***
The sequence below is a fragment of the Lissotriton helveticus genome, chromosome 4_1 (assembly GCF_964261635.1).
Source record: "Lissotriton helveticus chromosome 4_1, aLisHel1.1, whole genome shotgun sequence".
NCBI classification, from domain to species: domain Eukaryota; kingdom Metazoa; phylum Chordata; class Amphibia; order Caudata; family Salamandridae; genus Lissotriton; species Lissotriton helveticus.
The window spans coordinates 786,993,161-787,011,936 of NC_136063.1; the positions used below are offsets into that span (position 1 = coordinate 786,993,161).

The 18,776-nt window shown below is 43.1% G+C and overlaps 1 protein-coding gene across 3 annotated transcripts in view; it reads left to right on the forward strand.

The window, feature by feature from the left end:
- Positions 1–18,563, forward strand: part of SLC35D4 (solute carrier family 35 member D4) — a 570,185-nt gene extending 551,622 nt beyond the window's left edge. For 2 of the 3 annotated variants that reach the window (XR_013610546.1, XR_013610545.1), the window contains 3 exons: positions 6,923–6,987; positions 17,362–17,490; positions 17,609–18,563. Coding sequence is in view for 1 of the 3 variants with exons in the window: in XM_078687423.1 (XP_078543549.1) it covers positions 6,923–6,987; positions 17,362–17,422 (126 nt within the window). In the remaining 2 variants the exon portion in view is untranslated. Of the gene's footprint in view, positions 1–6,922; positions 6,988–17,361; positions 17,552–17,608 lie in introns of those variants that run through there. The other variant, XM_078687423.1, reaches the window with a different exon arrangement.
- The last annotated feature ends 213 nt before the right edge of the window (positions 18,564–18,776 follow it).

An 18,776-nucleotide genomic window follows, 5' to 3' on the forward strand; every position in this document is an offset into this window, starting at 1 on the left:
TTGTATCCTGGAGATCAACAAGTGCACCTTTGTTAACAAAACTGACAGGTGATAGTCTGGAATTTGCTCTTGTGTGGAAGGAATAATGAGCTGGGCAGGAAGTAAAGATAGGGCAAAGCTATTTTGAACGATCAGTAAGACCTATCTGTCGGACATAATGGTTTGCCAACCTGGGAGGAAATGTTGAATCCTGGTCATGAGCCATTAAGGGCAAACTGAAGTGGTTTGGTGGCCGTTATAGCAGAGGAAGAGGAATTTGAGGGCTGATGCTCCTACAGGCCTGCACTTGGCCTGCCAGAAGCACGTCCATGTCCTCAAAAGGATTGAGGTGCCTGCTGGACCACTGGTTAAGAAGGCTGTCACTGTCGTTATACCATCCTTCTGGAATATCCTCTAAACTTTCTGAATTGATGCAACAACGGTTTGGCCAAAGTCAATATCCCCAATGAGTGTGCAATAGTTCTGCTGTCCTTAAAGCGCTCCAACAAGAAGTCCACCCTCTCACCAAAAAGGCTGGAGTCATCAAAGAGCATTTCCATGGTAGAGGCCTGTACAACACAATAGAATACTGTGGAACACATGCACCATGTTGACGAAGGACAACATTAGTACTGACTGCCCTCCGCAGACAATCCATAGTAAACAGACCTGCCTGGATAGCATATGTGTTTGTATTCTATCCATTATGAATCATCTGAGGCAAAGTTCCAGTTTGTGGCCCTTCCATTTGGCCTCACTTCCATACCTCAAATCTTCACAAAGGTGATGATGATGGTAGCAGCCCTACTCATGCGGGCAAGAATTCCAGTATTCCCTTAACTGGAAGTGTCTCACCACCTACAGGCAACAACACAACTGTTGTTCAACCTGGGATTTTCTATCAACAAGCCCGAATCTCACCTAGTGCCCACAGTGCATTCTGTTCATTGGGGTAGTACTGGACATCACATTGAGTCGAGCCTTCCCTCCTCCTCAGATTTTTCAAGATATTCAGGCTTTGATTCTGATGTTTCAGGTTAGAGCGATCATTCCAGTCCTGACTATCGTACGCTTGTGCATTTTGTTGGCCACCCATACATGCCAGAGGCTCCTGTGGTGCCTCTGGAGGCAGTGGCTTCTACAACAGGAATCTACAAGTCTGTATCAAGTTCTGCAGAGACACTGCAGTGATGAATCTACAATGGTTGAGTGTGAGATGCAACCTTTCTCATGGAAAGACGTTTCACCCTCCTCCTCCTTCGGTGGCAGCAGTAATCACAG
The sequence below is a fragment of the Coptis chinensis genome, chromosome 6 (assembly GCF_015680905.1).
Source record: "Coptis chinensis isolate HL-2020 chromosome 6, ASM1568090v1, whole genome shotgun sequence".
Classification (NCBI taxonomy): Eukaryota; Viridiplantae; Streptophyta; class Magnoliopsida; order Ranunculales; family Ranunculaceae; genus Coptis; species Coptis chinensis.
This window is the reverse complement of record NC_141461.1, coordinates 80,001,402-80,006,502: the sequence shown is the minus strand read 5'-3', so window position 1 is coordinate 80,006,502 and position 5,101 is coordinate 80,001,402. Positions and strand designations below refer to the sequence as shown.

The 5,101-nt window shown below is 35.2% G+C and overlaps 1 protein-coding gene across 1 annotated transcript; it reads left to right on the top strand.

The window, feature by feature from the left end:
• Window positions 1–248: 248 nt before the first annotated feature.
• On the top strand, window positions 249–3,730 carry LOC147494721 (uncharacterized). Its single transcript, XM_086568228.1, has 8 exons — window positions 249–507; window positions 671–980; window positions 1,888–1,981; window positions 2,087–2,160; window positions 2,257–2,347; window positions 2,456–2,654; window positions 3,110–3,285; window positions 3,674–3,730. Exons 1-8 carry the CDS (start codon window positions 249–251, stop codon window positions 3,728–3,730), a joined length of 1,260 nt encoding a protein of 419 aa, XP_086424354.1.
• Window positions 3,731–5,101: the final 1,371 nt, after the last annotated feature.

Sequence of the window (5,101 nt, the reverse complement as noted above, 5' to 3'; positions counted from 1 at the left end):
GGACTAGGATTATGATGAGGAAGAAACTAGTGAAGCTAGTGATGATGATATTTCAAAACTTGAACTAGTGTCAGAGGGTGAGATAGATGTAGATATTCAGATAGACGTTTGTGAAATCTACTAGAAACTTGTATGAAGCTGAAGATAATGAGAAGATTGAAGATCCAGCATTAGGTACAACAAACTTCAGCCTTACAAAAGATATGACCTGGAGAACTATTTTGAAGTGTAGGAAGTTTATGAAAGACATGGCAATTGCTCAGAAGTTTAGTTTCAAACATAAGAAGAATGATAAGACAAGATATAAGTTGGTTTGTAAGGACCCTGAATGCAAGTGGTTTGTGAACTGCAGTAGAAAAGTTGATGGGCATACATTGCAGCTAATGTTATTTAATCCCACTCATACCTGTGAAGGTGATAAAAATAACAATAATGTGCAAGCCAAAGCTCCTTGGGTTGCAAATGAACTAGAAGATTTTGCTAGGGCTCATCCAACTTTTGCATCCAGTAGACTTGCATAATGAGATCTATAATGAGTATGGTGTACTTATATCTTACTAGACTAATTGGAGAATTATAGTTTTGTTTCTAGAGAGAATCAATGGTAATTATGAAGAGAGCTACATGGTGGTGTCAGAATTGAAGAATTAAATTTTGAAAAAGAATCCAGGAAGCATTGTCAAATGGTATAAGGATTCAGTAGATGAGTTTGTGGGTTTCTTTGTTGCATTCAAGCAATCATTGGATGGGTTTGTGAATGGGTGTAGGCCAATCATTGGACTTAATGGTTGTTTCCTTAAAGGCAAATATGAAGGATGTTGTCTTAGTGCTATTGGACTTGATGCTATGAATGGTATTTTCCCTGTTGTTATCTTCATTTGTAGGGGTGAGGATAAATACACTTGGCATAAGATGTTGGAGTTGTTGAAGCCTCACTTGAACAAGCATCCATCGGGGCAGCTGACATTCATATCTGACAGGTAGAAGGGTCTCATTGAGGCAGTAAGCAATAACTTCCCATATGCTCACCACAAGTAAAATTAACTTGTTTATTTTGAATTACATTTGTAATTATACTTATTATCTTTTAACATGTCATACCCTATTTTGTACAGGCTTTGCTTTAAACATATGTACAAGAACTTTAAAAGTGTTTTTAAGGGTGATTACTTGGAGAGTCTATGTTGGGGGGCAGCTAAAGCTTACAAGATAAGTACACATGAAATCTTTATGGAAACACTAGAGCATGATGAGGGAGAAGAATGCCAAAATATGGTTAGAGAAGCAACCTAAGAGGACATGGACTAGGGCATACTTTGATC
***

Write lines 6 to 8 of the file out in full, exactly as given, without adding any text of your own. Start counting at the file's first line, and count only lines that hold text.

The window, feature by feature from the left end:
- Positions 1–18,563, forward strand: part of SLC35D4 (solute carrier family 35 member D4) — a 570,185-nt gene extending 551,622 nt beyond the window's left edge. For 2 of the 3 annotated variants that reach the window (XR_013610546.1, XR_013610545.1), the window contains 3 exons: positions 6,923–6,987; positions 17,362–17,490; positions 17,609–18,563. Coding sequence is in view for 1 of the 3 variants with exons in the window: in XM_078687423.1 (XP_078543549.1) it covers positions 6,923–6,987; positions 17,362–17,422 (126 nt within the window). In the remaining 2 variants the exon portion in view is untranslated. Of the gene's footprint in view, positions 1–6,922; positions 6,988–17,361; positions 17,552–17,608 lie in introns of those variants that run through there. The other variant, XM_078687423.1, reaches the window with a different exon arrangement.
- The last annotated feature ends 213 nt before the right edge of the window (positions 18,564–18,776 follow it).